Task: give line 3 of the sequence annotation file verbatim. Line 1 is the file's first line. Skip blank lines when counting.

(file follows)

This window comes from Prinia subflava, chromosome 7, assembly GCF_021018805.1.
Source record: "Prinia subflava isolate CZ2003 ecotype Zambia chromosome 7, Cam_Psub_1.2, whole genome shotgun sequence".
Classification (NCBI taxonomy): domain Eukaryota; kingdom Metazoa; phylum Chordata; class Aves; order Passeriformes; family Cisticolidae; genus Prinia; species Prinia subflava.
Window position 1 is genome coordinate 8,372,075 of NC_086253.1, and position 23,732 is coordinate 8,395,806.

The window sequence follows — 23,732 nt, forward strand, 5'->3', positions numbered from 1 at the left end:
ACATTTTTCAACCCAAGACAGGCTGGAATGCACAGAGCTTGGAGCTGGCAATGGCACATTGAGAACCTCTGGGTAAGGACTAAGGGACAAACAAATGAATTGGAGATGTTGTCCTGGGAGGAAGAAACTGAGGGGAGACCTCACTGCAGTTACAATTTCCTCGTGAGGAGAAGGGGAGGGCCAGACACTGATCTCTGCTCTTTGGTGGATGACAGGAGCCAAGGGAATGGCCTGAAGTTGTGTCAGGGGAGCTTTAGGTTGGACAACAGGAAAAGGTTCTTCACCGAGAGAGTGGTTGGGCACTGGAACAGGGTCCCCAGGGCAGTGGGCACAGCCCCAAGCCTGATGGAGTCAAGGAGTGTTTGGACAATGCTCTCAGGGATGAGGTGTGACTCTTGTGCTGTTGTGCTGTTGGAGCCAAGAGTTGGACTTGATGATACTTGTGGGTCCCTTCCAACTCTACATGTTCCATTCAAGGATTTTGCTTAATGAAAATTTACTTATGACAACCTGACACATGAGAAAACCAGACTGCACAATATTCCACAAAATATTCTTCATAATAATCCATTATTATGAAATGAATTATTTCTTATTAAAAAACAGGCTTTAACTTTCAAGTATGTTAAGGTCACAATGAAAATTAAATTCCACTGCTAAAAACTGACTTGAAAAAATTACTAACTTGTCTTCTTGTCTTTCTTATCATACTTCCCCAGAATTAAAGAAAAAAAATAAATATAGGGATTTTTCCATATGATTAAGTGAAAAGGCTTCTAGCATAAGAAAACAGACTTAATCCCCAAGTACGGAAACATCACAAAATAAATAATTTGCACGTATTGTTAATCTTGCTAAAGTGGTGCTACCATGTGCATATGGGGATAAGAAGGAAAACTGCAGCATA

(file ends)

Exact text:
Classification (NCBI taxonomy): domain Eukaryota; kingdom Metazoa; phylum Chordata; class Aves; order Passeriformes; family Cisticolidae; genus Prinia; species Prinia subflava.